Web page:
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WOMEN'S DAY

Should Spain’s govt have allowed Women’s Day march on eve of outbreak?

Spain's left-wing government was facing growing pressure Wednesday after a damning report emerged criticising its decision to permit a huge March 8th Women's Day rally in Madrid as the epidemic gathered pace.

Should Spain's govt have allowed Women's Day march on eve of outbreak?
Photo: AFP

Spain has suffered one of the most-deadly outbreaks of the virus that has so far killed more than 27,000 people, with the battle to contain the epidemic becoming increasingly politicised.   

As the country began a 10-day mourning period to grieve the victims, a storm of controversy blew up around Interior Minister Fernando Grande-Marlaska for sacking a top Madrid police chief who oversaw the report, prompting calls for his resignation.

The dispute centres on a case recently opened by an investigating magistrate following a private complaint over the government's handling of the crisis in Madrid, the epicentre of the epidemic. 

A key question in the investigation, which is looking into suspicions of possible administrative misconduct, is whether the government should have let the International Women's Day rally go ahead.

The march was attended by 120,000 people including many members of Prime Minister Pedro Sanchez's government, with three ministers later testing positive for the virus.


Tens of thousands of people gathered for the march through Madrid. Photo: AFP

 

As part of the probe, the magistrate commissioned a report from the city's Guardia Civil police, and has summoned Jose Manuel Franco, the government representative in Madrid, to appear on June 5 to explain why he let the march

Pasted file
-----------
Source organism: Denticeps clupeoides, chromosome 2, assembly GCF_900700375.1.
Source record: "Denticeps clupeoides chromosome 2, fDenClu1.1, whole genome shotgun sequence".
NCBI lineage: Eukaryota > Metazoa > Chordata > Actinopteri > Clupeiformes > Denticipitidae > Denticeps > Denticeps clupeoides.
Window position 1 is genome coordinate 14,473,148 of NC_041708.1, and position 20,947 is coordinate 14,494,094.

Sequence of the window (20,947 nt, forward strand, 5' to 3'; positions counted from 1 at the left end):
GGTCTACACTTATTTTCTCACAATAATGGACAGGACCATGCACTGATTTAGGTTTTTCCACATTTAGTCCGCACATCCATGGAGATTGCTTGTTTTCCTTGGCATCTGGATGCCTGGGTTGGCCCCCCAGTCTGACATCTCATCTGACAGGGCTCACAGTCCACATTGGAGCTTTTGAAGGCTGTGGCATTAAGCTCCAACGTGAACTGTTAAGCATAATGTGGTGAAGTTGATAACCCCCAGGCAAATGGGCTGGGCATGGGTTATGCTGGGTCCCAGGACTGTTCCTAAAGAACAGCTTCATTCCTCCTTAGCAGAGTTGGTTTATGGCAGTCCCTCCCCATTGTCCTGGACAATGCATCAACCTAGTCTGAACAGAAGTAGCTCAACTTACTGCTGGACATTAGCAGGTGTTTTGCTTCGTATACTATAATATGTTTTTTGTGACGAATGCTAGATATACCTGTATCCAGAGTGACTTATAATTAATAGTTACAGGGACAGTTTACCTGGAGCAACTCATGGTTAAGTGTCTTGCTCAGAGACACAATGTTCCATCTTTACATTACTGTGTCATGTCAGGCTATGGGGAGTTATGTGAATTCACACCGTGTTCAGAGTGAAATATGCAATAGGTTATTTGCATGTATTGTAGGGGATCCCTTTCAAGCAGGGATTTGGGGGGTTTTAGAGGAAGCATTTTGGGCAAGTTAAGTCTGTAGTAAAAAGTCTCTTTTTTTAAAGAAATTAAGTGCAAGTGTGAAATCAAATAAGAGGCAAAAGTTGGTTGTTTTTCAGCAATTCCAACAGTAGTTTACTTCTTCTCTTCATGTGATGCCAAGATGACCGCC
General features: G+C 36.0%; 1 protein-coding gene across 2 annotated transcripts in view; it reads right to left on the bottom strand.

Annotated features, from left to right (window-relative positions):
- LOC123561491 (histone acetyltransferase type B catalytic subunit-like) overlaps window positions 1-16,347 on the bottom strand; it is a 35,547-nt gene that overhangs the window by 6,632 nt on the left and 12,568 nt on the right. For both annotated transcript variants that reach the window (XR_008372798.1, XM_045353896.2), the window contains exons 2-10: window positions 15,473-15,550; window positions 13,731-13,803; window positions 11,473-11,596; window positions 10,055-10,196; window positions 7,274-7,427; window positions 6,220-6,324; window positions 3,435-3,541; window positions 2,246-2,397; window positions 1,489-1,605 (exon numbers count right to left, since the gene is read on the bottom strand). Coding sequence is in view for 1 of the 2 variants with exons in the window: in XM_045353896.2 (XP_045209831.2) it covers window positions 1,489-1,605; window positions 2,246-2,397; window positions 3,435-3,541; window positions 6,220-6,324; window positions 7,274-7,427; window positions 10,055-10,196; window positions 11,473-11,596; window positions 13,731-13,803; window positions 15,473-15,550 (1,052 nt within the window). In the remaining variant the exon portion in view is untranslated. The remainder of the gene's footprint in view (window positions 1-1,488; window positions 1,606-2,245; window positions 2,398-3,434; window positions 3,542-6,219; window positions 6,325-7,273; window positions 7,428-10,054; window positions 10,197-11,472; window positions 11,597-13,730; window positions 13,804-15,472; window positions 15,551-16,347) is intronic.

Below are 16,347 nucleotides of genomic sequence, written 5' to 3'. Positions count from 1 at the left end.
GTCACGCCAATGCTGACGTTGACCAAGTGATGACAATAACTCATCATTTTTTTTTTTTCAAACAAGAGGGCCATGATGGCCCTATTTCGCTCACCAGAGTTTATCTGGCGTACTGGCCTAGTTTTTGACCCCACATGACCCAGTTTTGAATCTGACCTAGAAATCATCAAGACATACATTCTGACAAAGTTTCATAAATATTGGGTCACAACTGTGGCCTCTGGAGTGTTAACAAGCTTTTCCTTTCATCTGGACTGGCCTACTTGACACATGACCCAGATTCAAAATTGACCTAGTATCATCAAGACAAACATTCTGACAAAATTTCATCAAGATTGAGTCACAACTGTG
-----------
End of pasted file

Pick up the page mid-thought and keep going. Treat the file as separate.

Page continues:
and other events go ahead.   

According to the report, a copy of which was seen by AFP, Franco's department “was aware of the danger involved” in holding such a rally.    

At the time, the epidemic was already under way but the scope of it only began to emerge on March 9 when the numbers shot up and Madrid said it was shutting down all the region's schools.

Five days later, the government declared a strict nationwide lockdown to slow the spread of the virus.

'Thousands of lives put at risk'

“We demand you take responsibility for subverting the judicial independence of the investigation into alleged crimes on March 8th when thousands of lives were put at risk,” opposition leader Pablo Casado of the right-wing Popular
Party charged on Wednesday.   

The Guardia Civil report also criticised the health ministry's emergencies coordinator Fernando Simón for not advising against the rally, while privately telling an evangelical churches' representative that “under no circumstances” should they hold a congress with international visitors.


A woman wears a mask during the march in Madrid. Photo: AFP

But Simón brushed off the criticism, telling reporters on Tuesday the impact of the march was “marginal” on a weekend when the city also hosted a football match, public transport was running normally and the far-right Vox held a rally of 9,000 people after which several of its leaders tested positive.

The increase seen on March 9th “is not attributable to the (previous) weekend” but to cases that would have been transmitted at the end of February, taking into account the incubation period, he said.   

The impact of that weekend would have been seen “perhaps 16 or 17 days later, but no specific increase was noted in that period,” he adding: “What we saw was the expected evolution of the curve.”

The minister responds

On Monday, Grande-Marlaska dismissed Diego Perez de los Cobos, head of the Guardia Civil in Madrid who was responsible for the report.   

“The executive cannot impose pressure like this,” Jose Cobo of the Spanish Guardia Civil Association told AFP, saying he suspected the minister knew about the report.

Quizzed over the move in parliament on Wednesday, Grande-Marlaska, a former anti-terror judge, rejected the allegations, saying the dismissal was part of a planned reshuffle in the Guardia Civil leadership and denying he had access to the report.

“There has not been any interference with any other power of state and there will never be as long as I am interior minister,” he said.

By AFP's Álvaro Villalobos 

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COVID-19

Spain rules out EU’s advice on compulsory Covid-19 vaccination